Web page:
Pullman Regional Hospital's doors are open Monday - Friday, 5:30 a.m. to 6 p.m.  Please enter through the Emergency Department entrance during other hours. 



    Spread the Facts, Not the Virus


    Please wear a mask to help keep our community safe. Did you know you can spread the COVID-19 virus without even experiencing symptoms? The virus spreads through droplets in the air from talking, coughing, and/or sneezing. Wearing your mask will help prevent the spread of germs and keep your friends, family, and neighbors safe.



    Services Update


    All services are now available! We are providing all services, including elective surgeries, following Washington state guidelines. We will continue all precautionary measures to safely provide care and services during the COVID-19 pandemic, including patient and staff screening and masking, PPE for staff, and continued safety and infection control measures. Telemedicine and in-person appointments will continue to be available. We encourage you to get care when you need it and not delay appointments. Please speak to your doctor and/or clinic to determine what is best for you.



    Don't Delay Care


    It is so important to not delay your care.

    We know you may be hesitant about coming to the hospital or your doctor’s office. Our testing capacity and the community’s social distancing have proven to be effective and we continue to support these efforts.

    Patient safety remains our highest priority at Pullman Regional Hospital and the medical community. We are taking heightened cleaning and disinfectant precautions, including:

    • Requiring all patients to wear a cloth mask in the hospital and in all buildings on the campus. We will provide a mask if you do not have one. Click here for more information about wearing masks.
    • Visitor restrictions remain in effect.
    • Waiting rooms have been reconfigured to provide six feet between chairs.
    • Patients will be asked screening questions upon arrival.
    • Strict and regular wipe-down policies are in practice using hospital grade disinfectant and EPA approved agents against Coronavirus.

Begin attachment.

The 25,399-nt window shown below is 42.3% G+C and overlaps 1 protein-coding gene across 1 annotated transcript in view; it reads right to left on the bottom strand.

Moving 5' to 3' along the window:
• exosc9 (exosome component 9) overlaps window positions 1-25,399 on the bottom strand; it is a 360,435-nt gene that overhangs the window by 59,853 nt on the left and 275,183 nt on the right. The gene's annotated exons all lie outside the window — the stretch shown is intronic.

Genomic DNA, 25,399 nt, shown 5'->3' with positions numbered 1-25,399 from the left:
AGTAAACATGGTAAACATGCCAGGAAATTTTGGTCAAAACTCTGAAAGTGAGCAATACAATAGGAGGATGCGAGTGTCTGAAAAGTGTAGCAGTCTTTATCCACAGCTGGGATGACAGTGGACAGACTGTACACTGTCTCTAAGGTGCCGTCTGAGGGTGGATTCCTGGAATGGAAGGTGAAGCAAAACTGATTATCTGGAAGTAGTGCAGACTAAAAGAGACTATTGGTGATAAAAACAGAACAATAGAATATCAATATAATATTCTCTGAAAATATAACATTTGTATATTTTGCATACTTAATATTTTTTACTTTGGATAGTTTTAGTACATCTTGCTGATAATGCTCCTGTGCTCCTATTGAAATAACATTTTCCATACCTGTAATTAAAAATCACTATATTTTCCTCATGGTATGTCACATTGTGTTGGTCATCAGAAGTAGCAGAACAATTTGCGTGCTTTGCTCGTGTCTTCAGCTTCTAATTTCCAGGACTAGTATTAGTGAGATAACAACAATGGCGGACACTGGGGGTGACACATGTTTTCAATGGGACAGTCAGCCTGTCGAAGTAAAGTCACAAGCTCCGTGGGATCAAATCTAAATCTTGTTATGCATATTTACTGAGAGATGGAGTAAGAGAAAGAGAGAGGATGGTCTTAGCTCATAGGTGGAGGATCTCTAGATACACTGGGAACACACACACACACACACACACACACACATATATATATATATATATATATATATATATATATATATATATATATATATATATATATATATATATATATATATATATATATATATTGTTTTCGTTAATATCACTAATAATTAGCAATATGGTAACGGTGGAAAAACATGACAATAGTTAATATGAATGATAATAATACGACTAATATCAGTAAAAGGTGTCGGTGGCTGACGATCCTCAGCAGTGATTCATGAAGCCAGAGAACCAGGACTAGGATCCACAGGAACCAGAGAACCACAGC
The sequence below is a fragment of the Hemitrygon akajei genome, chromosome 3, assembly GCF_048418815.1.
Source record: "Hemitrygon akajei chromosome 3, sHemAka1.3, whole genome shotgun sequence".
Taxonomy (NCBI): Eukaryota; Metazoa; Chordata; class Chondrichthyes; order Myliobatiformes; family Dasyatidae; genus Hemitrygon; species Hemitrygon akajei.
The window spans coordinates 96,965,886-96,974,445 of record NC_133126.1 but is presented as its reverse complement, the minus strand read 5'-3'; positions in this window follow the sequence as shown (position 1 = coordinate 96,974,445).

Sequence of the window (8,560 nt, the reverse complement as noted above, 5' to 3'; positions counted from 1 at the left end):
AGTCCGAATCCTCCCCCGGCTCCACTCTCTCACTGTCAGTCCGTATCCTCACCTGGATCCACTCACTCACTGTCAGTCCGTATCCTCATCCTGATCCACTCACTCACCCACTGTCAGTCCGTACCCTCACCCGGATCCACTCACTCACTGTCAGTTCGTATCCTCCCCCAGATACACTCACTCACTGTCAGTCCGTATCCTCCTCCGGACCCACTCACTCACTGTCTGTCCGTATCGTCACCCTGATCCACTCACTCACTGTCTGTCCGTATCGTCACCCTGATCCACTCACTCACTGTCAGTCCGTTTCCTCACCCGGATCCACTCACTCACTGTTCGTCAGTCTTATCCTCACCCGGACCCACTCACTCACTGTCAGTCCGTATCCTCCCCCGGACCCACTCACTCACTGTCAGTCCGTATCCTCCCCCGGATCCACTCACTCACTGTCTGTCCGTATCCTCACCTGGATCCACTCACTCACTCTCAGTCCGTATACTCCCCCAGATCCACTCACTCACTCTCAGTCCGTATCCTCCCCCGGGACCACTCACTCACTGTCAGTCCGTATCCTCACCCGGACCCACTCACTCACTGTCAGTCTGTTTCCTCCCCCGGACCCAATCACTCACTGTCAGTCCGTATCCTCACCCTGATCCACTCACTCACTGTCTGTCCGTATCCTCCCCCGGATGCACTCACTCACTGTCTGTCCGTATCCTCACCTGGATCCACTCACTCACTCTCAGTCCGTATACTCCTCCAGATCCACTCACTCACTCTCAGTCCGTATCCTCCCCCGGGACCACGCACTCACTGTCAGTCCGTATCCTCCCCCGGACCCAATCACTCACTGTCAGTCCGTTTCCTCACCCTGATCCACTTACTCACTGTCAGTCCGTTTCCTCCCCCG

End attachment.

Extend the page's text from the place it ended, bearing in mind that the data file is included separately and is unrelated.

Is it safe to have surgery yet?


    In the early months of the COVID-19 pandemic, many hospitals postponed surgeries that weren't urgent or lifesaving. The reason? To help curb the spread of COVID-19 and conserve resources for the most ill patients.


    Based on current COVID-19 rates in our area, we are confident many of those procedures can now be safely resumed. When you should move forward with your surgery will depend on many factors. You and your doctor should discuss all the pros and cons. To start, you may want to ask:


    • Will my condition get worse if I delay surgery?
    • Are there other treatments I can try if I decide to wait?
    • Am I in a high-risk group for complications from COVID-19?
    • How long will I be in the hospital?
    • Will I be able to have visitors?
    • Are there special steps I'll need to take once I'm back home?
    • What follow-up visits will I need after surgery?


    If you and your doctor agree that you should have surgery now, you can trust our team. We will take steps to protect you from COVID-19. For instance:


    • All patients and staff must wear masks and other protective gear.
    • All patients and staff are checked for COVID-19 symptoms.
    • All surgery patients are tested for COVID-19 before their procedures.


    We're grateful for your patience and understanding. And we want you to know that your health and safety always come first.